Sunday, October 15, 2006

A good start...

Two days off a week is entirely insufficient to do anything productive with my apartment. I can clean it... to a reasonable extent.... but I need to get some painting done and this involves in-depth chucking of stuff and that takes more than 2 days. I knew I had a lot of stuff, the fact that after a year (at least) of intensive chucking I still have piles in corners leads me to believe that I have no true sense of the full amount of crap I hang onto. If I can have this much physical junk and not realize it, how much emotional clutter do I have that I am not dealing with, or even aware of having so that I can deal with it? Good God it's daunting!

BUT I have accomplished a lot (even though it sometimes feels like I haven't) and the only way to tackle a daunting task is to start. Somewhere. One little thing at a time. Baby steps... baby steps....

So instead of diddling here (which I'd rather do than sort through the pile of mess in my livingroom corners) I'm going to go set my clock for one hour. You can do anything when you know there is a finite time for it. Even cleaning. One hour of action rather than three hours of moaning about it and I know I'll feel better about it for having simply attempted to get SOMETHING done.

Honestly though, I do feel that when I'm not here, or am sleeping, or otherwise occupied, that someone comes into my home and messes it up. Entropy? I think it's an actual entity! Mr. Entropy! How else can there be so much stuff on a kitchen table that was clear yesterday?

Maybe it's the dog?

More likely the cat.

Time to set the clock... and maybe get one of those 'nanny-cams'.


Monday, October 09, 2006

kind of fun...

Over the past two days I've had two separate, yet similiar conversations with two friends. Both involved them telling me they thought I'd be good with kids. One as a teacher, the other as a "good influence"... of course this is all in the abstract as I'm really not so great with kids.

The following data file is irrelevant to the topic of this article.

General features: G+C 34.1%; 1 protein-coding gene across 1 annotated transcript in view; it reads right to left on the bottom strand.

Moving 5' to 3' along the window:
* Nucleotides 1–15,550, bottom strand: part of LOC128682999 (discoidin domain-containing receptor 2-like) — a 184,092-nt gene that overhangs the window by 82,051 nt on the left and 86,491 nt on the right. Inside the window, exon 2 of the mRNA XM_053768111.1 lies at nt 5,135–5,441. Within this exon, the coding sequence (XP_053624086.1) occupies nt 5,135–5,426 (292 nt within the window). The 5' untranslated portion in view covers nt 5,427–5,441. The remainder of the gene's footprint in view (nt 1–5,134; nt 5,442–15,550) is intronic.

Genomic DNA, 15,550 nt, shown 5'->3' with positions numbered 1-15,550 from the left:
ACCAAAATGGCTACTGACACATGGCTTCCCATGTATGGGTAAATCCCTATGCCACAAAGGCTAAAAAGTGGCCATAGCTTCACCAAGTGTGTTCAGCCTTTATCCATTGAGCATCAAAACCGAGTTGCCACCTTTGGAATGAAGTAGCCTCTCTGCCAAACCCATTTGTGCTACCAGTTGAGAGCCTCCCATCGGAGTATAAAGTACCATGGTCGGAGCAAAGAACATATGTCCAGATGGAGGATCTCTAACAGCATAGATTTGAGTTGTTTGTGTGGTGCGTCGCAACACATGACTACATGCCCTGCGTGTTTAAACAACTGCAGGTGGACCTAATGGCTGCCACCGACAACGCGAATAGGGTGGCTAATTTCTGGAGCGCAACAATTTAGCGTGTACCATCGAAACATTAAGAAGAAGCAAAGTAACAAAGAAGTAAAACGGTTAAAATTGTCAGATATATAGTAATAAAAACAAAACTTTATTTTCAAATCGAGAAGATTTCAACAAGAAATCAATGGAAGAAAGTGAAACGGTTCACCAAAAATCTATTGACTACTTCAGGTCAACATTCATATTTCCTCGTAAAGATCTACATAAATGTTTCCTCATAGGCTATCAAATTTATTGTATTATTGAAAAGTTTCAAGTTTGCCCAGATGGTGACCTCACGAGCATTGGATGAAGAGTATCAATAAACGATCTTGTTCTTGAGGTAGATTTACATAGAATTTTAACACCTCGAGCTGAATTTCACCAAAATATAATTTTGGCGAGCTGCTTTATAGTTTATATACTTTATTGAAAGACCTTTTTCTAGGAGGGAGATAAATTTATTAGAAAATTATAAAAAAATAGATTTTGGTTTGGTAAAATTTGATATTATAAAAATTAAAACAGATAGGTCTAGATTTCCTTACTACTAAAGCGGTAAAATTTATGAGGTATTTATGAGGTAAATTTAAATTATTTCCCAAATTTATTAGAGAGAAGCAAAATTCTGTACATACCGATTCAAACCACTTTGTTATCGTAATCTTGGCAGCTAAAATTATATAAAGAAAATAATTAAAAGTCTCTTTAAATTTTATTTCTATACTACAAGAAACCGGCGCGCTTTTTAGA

I'm fairly patient, and I can be fun with them... but after about an hour I can't sustain it and will invariably say something "too adult" or maybe I'll tell some poor kid that Peter Pan is being played by a woman.

True exchange between myself and 6 year old Maya during a performance of Peter Pan starring Cathy Rigby (who was really wonderful) which I attended at the request of my best friend (their teacher) to assist as a chapareone.

Me: Wow, she's amazing.... she looks really convincing as Peter considering she's what... a 50 year old lady, huh?

Maya: WHAT? You mean Peter Pan is a GIRL?

Size 8 to the mouth.

I may as well have handed her a cigarette and a shot of whiskey. I just FORGET they're kids sometimes... Even as a kid I spent more time with adults than with other children, so it's just ... I forget, okay?

I do feel pretty bad about disillusioning Maya, but I have to say that almost a year after the fact she still refers to me as Joy, You know the one who told me Peter Pan was a woman... and she says it with a sort of pride. Which I admire. And Maya is also my one and only fan. She actually has an autographed 8x10 of me in her room. Odd? Sure, but I guess it proves my friends right... I do have some kind of influence on kids.... maybe not the best influence, but influence nonetheless. And I figure when she's an adult, if she still remembers me, she'll have herself a good laugh at the crazy lady who sat with her class during Peter Pan and blew Peter's cover. And after all, it's not like I said anything about Santa Claus!